Kids as models is an interesting subject.
But before we take a closer look, let’s again define what modelling actually is.
At Tyne Tees Models we are tasked by brands all over the world to help deliver their brand and marketing messages. The powerful delivery of these messages results in them selling more things, becoming better known, being loved by more people, being remembered for longer and much more.
That is what modelling is for. As much as we love it, it is a means to an end. We are telling stories; the more accurate and compelling the better.
Same But Different


With kids as models the storytelling principles are just the same as with older models.

And let’s face it, it’s often very hard to tell stories about kids or for kids without their involvement.

But the purpose of this short blog is to give a little advice and support to kids themselves or to mums and dads that might want their children to get involved with this kind of storytelling.

So here goes.

Caring For Very Young Models

Undeniably, the careful management of how children look and feel is important – models or not.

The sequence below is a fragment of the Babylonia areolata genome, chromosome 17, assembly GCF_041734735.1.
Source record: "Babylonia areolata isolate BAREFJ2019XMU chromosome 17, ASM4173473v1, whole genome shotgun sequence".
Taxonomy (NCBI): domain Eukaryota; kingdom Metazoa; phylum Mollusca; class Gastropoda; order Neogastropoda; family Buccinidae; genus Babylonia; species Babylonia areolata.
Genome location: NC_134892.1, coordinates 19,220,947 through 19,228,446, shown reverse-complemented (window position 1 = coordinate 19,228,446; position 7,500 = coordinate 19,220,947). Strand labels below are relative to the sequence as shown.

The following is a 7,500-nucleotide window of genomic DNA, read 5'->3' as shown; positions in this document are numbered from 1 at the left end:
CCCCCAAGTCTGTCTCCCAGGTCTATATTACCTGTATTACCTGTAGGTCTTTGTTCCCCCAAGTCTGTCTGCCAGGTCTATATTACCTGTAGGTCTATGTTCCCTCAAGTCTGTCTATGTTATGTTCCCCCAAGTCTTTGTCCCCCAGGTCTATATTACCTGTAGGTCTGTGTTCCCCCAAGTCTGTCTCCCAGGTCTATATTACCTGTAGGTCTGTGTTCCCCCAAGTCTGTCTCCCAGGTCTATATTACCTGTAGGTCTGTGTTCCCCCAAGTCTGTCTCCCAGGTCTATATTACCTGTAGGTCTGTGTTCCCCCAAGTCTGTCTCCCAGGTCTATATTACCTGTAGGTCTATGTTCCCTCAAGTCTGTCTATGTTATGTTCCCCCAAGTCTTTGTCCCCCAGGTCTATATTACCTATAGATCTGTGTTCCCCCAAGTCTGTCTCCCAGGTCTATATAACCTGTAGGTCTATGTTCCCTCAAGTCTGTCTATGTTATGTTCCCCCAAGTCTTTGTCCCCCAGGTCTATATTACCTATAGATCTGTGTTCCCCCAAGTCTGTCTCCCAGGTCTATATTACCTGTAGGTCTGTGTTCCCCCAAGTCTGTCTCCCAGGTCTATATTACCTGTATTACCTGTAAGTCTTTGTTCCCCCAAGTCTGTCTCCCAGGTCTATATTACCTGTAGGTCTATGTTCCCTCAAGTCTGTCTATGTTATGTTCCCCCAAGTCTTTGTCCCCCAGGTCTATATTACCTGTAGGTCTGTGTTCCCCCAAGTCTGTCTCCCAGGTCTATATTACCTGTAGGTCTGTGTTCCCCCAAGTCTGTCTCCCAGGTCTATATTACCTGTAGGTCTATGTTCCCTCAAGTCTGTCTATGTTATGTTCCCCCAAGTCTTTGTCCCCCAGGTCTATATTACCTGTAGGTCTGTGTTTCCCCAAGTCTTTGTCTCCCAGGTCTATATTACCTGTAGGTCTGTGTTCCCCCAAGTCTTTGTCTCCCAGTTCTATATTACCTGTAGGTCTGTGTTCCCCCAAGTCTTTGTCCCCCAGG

And as Tyne Tees Models has been delivering modelling assignments since 1994 we have lots of experience of nurturing young models.

There is the upside – vibrant, fun experiences and working in a creative environment with creative people.

And the downside – waiting around, not matching what a particular assignment requires, luck (which is sometimes there and sometimes not there), long hours – and lots of standing still!

‘Judging’ Very Young Models

Next to the child’s safety and welfare, the most important area for Tyne Tees Models is the area that some may call ‘judging’.

Is it right to ‘judge’ a child because of how they look? Or indeed judging anyone of any age in this way?

At a fundamental level the answer is no.

And that’s why we see model selection, particularly for kids not as judging but as a quest to celebrate the right child and to create the best client story possible. Distilling parts of the selection process down to a simple ‘yes’ or ‘no’ is not useful. So we help children to understand that sometimes things are right for everyone involved, and sometimes they are not.

Harry Potter existed in JK Rowling’s mind (and in the minds of millions of young people too) as a bespectacled, fresh-faced, innocent looking young chap, and an 11 year old Daniel Radcliffe matched this vision. Others simply did not.

There are (and will be) many more opportunities that Daniel Radcliffe is and is not quite right for of course.  The modelling and acting world keeps on revolving.

Something for everyone

So in summary when we are looking after very young models we help them to see that in our world there are many wonderful opportunities.

Some will happen, some will not. But it’s all good because for the patient, the flexible and the hard working – successes can come.